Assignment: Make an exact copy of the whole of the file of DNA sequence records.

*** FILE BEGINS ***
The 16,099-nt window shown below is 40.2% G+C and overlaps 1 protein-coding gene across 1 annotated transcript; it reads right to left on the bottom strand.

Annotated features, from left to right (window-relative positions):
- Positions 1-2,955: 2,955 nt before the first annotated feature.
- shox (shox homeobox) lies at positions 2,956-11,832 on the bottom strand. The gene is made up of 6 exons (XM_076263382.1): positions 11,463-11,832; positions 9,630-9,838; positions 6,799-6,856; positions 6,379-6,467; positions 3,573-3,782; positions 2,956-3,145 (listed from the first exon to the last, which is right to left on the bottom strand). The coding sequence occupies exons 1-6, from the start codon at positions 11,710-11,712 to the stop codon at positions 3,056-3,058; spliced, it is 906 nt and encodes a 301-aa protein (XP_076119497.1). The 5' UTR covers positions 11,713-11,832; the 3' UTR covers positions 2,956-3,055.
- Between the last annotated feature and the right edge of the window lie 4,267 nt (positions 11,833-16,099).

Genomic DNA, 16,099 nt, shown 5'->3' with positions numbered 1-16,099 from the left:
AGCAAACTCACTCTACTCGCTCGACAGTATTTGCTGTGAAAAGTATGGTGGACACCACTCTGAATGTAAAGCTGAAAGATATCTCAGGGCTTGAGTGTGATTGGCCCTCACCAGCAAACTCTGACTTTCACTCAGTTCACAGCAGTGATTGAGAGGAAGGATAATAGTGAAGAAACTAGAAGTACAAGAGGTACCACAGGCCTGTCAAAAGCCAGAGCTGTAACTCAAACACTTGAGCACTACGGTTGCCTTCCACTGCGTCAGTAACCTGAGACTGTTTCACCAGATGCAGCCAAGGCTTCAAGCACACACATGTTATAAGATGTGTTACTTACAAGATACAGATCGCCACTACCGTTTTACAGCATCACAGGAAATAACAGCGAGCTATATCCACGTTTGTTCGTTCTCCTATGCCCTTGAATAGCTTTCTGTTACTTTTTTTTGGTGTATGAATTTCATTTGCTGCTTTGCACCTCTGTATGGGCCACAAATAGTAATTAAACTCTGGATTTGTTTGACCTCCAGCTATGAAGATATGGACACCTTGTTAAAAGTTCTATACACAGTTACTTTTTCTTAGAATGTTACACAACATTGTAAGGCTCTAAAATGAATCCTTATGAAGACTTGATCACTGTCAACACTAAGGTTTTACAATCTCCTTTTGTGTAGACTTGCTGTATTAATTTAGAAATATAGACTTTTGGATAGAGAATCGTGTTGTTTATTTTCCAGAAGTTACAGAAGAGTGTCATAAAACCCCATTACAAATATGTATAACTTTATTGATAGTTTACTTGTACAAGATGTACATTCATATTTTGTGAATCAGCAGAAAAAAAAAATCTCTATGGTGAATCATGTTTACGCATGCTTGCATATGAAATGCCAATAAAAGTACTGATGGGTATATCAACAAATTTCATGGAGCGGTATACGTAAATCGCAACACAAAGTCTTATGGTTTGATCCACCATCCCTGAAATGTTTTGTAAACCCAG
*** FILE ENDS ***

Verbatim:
The 16,099-nt window shown below is 40.2% G+C and overlaps 1 protein-coding gene across 1 annotated transcript; it reads right to left on the bottom strand.

Annotated features, from left to right (window-relative positions):
- Positions 1-2,955: 2,955 nt before the first annotated feature.
- shox (shox homeobox) lies at positions 2,956-11,832 on the bottom strand. The gene is made up of 6 exons (XM_076263382.1): positions 11,463-11,832; positions 9,630-9,838; positions 6,799-6,856; positions 6,379-6,467; positions 3,573-3,782; positions 2,956-3,145 (listed from the first exon to the last, which is right to left on the bottom strand). The coding sequence occupies exons 1-6, from the start codon at positions 11,710-11,712 to the stop codon at positions 3,056-3,058; spliced, it is 906 nt and encodes a 301-aa protein (XP_076119497.1). The 5' UTR covers positions 11,713-11,832; the 3' UTR covers positions 2,956-3,055.
- Between the last annotated feature and the right edge of the window lie 4,267 nt (positions 11,833-16,099).

Genomic DNA, 16,099 nt, shown 5'->3' with positions numbered 1-16,099 from the left:
AGCAAACTCACTCTACTCGCTCGACAGTATTTGCTGTGAAAAGTATGGTGGACACCACTCTGAATGTAAAGCTGAAAGATATCTCAGGGCTTGAGTGTGATTGGCCCTCACCAGCAAACTCTGACTTTCACTCAGTTCACAGCAGTGATTGAGAGGAAGGATAATAGTGAAGAAACTAGAAGTACAAGAGGTACCACAGGCCTGTCAAAAGCCAGAGCTGTAACTCAAACACTTGAGCACTACGGTTGCCTTCCACTGCGTCAGTAACCTGAGACTGTTTCACCAGATGCAGCCAAGGCTTCAAGCACACACATGTTATAAGATGTGTTACTTACAAGATACAGATCGCCACTACCGTTTTACAGCATCACAGGAAATAACAGCGAGCTATATCCACGTTTGTTCGTTCTCCTATGCCCTTGAATAGCTTTCTGTTACTTTTTTTTGGTGTATGAATTTCATTTGCTGCTTTGCACCTCTGTATGGGCCACAAATAGTAATTAAACTCTGGATTTGTTTGACCTCCAGCTATGAAGATATGGACACCTTGTTAAAAGTTCTATACACAGTTACTTTTTCTTAGAATGTTACACAACATTGTAAGGCTCTAAAATGAATCCTTATGAAGACTTGATCACTGTCAACACTAAGGTTTTACAATCTCCTTTTGTGTAGACTTGCTGTATTAATTTAGAAATATAGACTTTTGGATAGAGAATCGTGTTGTTTATTTTCCAGAAGTTACAGAAGAGTGTCATAAAACCCCATTACAAATATGTATAACTTTATTGATAGTTTACTTGTACAAGATGTACATTCATATTTTGTGAATCAGCAGAAAAAAAAAATCTCTATGGTGAATCATGTTTACGCATGCTTGCATATGAAATGCCAATAAAAGTACTGATGGGTATATCAACAAATTTCATGGAGCGGTATACGTAAATCGCAACACAAAGTCTTATGGTTTGATCCACCATCCCTGAAATGTTTTGTAAACCCAG